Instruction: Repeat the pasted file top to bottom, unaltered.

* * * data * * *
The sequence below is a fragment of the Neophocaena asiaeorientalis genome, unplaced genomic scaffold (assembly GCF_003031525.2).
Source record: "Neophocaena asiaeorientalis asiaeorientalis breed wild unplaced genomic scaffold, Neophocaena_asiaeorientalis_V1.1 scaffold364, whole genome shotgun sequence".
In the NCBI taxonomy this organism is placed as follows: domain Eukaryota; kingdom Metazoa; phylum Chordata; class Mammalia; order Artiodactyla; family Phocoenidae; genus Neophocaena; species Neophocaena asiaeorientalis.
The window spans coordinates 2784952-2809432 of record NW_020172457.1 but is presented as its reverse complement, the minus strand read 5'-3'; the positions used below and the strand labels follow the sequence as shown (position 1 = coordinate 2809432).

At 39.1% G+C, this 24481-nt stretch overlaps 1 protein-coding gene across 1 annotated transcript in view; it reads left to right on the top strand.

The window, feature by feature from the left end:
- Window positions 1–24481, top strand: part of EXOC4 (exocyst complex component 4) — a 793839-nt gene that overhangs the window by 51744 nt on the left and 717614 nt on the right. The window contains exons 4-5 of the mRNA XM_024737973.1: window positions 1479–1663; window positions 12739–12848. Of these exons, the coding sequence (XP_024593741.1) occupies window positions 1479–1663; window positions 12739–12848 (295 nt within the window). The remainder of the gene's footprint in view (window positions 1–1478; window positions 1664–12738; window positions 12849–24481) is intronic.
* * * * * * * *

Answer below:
The sequence below is a fragment of the Neophocaena asiaeorientalis genome, unplaced genomic scaffold (assembly GCF_003031525.2).
Source record: "Neophocaena asiaeorientalis asiaeorientalis breed wild unplaced genomic scaffold, Neophocaena_asiaeorientalis_V1.1 scaffold364, whole genome shotgun sequence".
In the NCBI taxonomy this organism is placed as follows: domain Eukaryota; kingdom Metazoa; phylum Chordata; class Mammalia; order Artiodactyla; family Phocoenidae; genus Neophocaena; species Neophocaena asiaeorientalis.
The window spans coordinates 2784952-2809432 of record NW_020172457.1 but is presented as its reverse complement, the minus strand read 5'-3'; the positions used below and the strand labels follow the sequence as shown (position 1 = coordinate 2809432).

At 39.1% G+C, this 24481-nt stretch overlaps 1 protein-coding gene across 1 annotated transcript in view; it reads left to right on the top strand.

The window, feature by feature from the left end:
- Window positions 1–24481, top strand: part of EXOC4 (exocyst complex component 4) — a 793839-nt gene that overhangs the window by 51744 nt on the left and 717614 nt on the right. The window contains exons 4-5 of the mRNA XM_024737973.1: window positions 1479–1663; window positions 12739–12848. Of these exons, the coding sequence (XP_024593741.1) occupies window positions 1479–1663; window positions 12739–12848 (295 nt within the window). The remainder of the gene's footprint in view (window positions 1–1478; window positions 1664–12738; window positions 12849–24481) is intronic.